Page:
It requires not the spirit of prophecy to anticipate the effects which must flow from the disgraceful proceedings of this general council, though Constantine himself wrote letters, enjoining universal conformity to its decrees, and urges as a reason for it, that “what they had decreed was the will of God, and that the agreement of so great a number of such bishops was by inspiration of the Holy Ghost." It laid the foundation for a system of persecution of a complexion altogether new-professed Christians tyrannising over the consciences of each other, and, as will be seen in the sequel, inflicting torture and cruelties upon each other far greater than they had ever sustine
* Eusebius's Life of Constantine, b. iii. ch. 20. Socrates
from their heathen persecutors. The emperor's first letters were mild and gentle, but he was soon persuaded into more violent measures; for out of his great zeal to extinguish heresy, he issued edicts against all such as his favourite bishops persuaded him were the authors or abettors of it, and particularly against the Novatians, Valentinians, Marcionists, and others, whom, after reproaching with being “ enemies of truth, destructive counsellors,” &c. he deprives of the liberty of meeting for worship, either in public or private places; and gives all their oratories to the orthodox church. And with respect to the discomfited party, he banished Arius himself, commanded that all his followers should be called Porphyrians (from Porphyrius, a heathen, who wrote against Christianity) *-ordained that the books written by them should be burnt, that there might remain to posterity no vestiges of their doctrine; and, to complete the climax, enacted that if any should dare to keep in his possession any book written by Arius, and should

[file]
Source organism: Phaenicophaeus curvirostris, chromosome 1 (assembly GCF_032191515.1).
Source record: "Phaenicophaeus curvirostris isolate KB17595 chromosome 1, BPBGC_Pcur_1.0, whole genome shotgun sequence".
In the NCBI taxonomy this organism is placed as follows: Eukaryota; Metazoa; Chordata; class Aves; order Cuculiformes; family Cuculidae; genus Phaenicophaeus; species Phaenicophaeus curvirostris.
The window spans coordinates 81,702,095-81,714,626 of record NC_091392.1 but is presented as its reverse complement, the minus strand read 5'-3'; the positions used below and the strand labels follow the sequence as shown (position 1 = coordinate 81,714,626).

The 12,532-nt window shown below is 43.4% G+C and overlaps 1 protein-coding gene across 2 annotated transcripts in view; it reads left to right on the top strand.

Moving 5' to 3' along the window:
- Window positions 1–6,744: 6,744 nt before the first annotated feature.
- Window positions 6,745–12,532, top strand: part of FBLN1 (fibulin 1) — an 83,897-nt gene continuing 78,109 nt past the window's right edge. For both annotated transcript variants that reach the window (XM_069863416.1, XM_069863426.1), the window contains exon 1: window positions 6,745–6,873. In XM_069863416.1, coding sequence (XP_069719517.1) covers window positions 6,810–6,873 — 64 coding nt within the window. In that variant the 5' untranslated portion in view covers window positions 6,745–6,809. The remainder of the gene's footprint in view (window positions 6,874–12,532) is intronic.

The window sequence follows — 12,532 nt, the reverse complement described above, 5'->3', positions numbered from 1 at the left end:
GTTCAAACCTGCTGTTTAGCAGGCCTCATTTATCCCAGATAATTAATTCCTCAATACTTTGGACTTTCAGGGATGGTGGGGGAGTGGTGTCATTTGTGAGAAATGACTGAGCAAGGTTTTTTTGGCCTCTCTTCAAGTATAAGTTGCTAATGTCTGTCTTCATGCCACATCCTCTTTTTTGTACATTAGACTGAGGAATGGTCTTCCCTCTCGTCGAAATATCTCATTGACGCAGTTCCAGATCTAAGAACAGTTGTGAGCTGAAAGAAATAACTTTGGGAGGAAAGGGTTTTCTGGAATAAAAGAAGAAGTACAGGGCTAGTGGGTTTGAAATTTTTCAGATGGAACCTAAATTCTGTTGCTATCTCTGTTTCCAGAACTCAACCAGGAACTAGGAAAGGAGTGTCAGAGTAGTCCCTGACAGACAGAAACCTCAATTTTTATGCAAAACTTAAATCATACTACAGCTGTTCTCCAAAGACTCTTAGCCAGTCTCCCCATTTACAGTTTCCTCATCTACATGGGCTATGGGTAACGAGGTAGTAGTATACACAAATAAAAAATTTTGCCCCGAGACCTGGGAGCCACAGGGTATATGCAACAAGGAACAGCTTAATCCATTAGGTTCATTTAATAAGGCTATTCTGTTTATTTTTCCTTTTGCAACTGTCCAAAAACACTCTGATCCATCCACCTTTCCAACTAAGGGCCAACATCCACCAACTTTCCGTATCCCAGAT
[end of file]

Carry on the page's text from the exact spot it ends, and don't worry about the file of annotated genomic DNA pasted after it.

. The following is a copy of the Edict which Constantine issued on that occasion: it was addressed to the Bishops and People throughout the Empire.